Tag Archives: creative writing

Creative Writing – A Day In the Life of a Worm

The two older giggly girls are working on units in a book from The Critical Thinking Co. titled Surfing the Net Science by Jennifer Katherine Brooks. A review will be posted on the blog in early November. (You can now see that review here.) In the meantime, I wanted to share part of one of our 9 year old’s assignments. She was to choose a producer, a consumer, or a decomposer and write about a day in the life of that organism. We were laughing so hard that I just had to share it with you. So, with her permission, here is:

A Day In the Life of a Worm

There was once a little worm. He lived in a garden. It was a fairly big one, so he had lots of room to wiggle around, find the best places to eat, sleep, and play. He was very glad that he lived in a garden and not out in the woods where wild animals lived. He considered himself to be very civilized. Besides, animals out there ATE worms like himself, which he thought was unacceptable, because worms were a big part of making plants grow and bunnies would eat the plants and foxes would eat the bunnies and bears would sometimes eat the foxes and just the thought of helping feed the bears made him puff up with pride! Of course, there was down sides to being a garden worm. There were humans – little ones – children – that were constantly coming to try and capture the worms – sticking them in jars and calling them pets! The larger humans called them Annabelle, Henry, Fiona, and Thomas. The worm called them pests. The thought made him want to curl up. But he didn’t. He just crawled out of bed, (you may think crawling was a sign of him not feeling good but it was normal for him because he was a worm and couldn’t move any other way) and started eating, or as scientists call it: decomposing – eating the good stuff and leaving the bad. He worked his way up to the surface and then he ate quickly a few bites up there then dove back down because it was almost time for the robins and sparrows to get up – and the sparrows were especially fast! He quickly retreated back to his own hole, back to the safety of the underground. The End.


At Home.

Writing A Letter for Young Ones

Dear Sofia 3I have a fun thing for you guys today. We stumbled across a way for your little girls, or your bigger girls, or whoever enjoys Sofia The First to be able to write a letter to her. It was in the September 2015 issue of Family Fun that came yesterday. The fine print says that if you include your return address on the envelope, Sofia will write your child back. There is the disclaimer on it that says not every letter can be guaranteed a reply should any errors occur with the mailing process and letters should be received by 12/31/15. But, still, its worth a chance, right?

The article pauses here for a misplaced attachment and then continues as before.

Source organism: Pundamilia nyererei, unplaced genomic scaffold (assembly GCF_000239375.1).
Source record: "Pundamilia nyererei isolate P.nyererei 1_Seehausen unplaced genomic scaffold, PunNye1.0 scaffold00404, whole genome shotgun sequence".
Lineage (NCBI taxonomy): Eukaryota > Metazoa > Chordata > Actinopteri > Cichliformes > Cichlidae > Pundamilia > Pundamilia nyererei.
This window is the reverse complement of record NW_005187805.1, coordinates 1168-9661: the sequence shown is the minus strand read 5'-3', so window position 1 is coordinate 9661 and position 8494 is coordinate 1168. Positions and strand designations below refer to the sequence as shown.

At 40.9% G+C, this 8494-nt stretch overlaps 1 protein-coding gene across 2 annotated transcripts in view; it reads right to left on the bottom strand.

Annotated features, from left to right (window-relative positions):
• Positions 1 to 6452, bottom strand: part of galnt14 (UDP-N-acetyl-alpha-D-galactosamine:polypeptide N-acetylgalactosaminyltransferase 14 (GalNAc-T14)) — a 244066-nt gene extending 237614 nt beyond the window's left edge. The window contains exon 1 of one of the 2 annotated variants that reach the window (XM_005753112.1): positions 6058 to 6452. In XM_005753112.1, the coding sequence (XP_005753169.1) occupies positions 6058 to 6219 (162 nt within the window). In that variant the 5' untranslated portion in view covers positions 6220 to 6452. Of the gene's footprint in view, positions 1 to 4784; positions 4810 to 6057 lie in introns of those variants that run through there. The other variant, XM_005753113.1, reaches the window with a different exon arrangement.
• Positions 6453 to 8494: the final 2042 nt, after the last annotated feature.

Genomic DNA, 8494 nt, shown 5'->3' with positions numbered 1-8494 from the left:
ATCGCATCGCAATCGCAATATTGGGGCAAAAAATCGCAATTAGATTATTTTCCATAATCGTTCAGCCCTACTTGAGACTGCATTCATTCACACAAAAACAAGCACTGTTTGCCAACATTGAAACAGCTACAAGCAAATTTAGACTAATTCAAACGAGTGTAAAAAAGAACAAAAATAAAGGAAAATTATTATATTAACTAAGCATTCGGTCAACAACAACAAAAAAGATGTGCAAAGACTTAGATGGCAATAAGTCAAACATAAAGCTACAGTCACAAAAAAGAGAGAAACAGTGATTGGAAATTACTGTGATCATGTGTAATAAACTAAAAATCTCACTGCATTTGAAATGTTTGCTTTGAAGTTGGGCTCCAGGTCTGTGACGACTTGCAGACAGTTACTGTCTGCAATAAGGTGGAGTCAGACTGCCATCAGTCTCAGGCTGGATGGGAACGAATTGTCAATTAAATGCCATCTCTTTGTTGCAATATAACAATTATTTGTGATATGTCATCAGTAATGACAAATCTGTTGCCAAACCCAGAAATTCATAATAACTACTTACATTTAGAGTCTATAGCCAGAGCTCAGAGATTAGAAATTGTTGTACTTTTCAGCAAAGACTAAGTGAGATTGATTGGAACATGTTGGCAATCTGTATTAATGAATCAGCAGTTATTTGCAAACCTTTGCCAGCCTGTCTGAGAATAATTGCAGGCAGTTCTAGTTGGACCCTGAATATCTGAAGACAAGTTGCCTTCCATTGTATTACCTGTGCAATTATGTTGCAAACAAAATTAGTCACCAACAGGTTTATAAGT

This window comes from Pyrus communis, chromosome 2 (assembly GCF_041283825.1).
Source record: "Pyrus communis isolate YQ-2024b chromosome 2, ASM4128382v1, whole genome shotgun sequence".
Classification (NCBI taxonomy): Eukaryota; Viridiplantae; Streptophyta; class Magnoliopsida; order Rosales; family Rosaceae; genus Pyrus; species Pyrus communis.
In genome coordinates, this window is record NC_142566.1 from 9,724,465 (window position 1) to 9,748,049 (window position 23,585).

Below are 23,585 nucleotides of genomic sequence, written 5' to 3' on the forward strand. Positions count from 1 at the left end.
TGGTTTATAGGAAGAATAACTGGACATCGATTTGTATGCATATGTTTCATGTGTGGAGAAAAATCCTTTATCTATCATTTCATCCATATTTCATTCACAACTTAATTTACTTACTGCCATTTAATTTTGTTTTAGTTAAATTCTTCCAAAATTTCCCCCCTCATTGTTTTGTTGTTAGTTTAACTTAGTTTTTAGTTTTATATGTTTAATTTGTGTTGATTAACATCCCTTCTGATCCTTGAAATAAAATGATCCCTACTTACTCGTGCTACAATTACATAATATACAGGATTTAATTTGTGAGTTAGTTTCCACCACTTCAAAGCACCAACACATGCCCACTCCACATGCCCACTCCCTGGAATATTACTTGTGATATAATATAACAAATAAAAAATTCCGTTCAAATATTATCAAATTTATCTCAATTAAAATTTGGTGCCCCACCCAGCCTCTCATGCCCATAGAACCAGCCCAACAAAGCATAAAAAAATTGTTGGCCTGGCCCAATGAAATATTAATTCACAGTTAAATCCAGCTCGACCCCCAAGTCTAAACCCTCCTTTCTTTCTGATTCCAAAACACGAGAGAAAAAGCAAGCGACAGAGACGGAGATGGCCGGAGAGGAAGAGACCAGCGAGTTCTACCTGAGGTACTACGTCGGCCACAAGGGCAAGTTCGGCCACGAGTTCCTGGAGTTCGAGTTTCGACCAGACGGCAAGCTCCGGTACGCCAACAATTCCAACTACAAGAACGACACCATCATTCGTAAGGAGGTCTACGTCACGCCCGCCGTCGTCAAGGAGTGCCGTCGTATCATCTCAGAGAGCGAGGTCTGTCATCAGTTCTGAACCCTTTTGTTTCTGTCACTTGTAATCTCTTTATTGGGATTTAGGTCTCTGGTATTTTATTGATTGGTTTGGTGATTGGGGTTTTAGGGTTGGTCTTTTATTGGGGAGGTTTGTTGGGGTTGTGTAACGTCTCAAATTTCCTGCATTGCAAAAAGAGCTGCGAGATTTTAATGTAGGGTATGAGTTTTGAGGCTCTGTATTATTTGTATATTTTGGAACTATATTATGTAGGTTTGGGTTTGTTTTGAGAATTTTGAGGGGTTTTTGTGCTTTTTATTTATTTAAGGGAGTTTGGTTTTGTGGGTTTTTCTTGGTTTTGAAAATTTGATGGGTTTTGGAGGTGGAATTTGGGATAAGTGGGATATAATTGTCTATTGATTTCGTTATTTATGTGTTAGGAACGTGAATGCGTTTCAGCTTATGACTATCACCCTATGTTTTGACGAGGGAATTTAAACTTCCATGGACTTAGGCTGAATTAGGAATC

Dear Sofia
J cut it out right away and wrote the letter. It is finished and she’ll be mailing it off at the first chance.

Dear Sofia 2

Here’s the address:
Dear Sofia
244 Madison Avenue Box #411
New York, NY  10016

Any chance to get them writing that they are excited about has me excited too. Do you have anyone in your home who is going to want to write to Sofia?

At Home.

**Disclaimer: The name Sofia the First and all of these images are not mine. I copied them directly off the pages from the magazine so that you all would know that this was not a random thing I dreamed up. The name Sofia the First is, of course, a Disney name and so copyrighted, protected, and all that other legal stuff. Family Fun is also, I am sure, copyrighted and protected and trade marked.

Listen and Write

Listen and writeIf you follow At Home on Facebook, then you may have seen this video that I shared there. We got some sleet and snow last night and I thought today was a good day to use this video for a creative writing exercise.

Edit update: https://www.facebook.com/LakeSuperiorPhoto/videos/932630820094088/

I played the video for the girls but they were not allowed to see it. They could only listen. It is short, only about a minute. So I played it twice. In between, I told them how many adjectives they had to use to describe the sound in their journal. E had to use six; L had to use 4-5; J had to use 3.

After listening the second time, they went and sat with their journals and wrote about what they think they heard. They also had to draw a picture of what they think they heard. Here is their work:

listen and write L listen and write J

L – age 8                                                  J – age 6    listen and write E                                       E – age 10

Having completed the writing and drawing about what they think they heard, we talked about what they thought it was. I then showed them the video with sound. We discussed how the sounds were similar or how they were different, now that they knew what they were hearing. We talked about how sight can affect hearing and vice versa.

The final part of the exercise was writing another page about what it actually was they heard and how they reacted when they found out what it was. This is fun and fits right in with our weather discussions going on with Katy and the Big Snow, our current FIAR selection. We looked up pancake ice and found some additional videos and photos of it. We used it in our discussion about the states of matter and how it differs from snow and water.

Here are the reflections from E and L.

listen and write L reflection listen and write E reflection











This was a fun writing activity using a sound prompt. Using something different for a prompt helps them think outside the box. What interesting prompts have you used? I am always looking for ideas.

At Home.

Talking about Mammoths, part 2

mammoths part 2

We did a few things relating to the mammoths this week. (See the post on our field trip.) But, I was not in a terribly creative mood, I guess, because I had some real trouble thinking up some ideas. So, after we had used the files from the Waco Mammoth Site, I went with a bit broader category: fossils.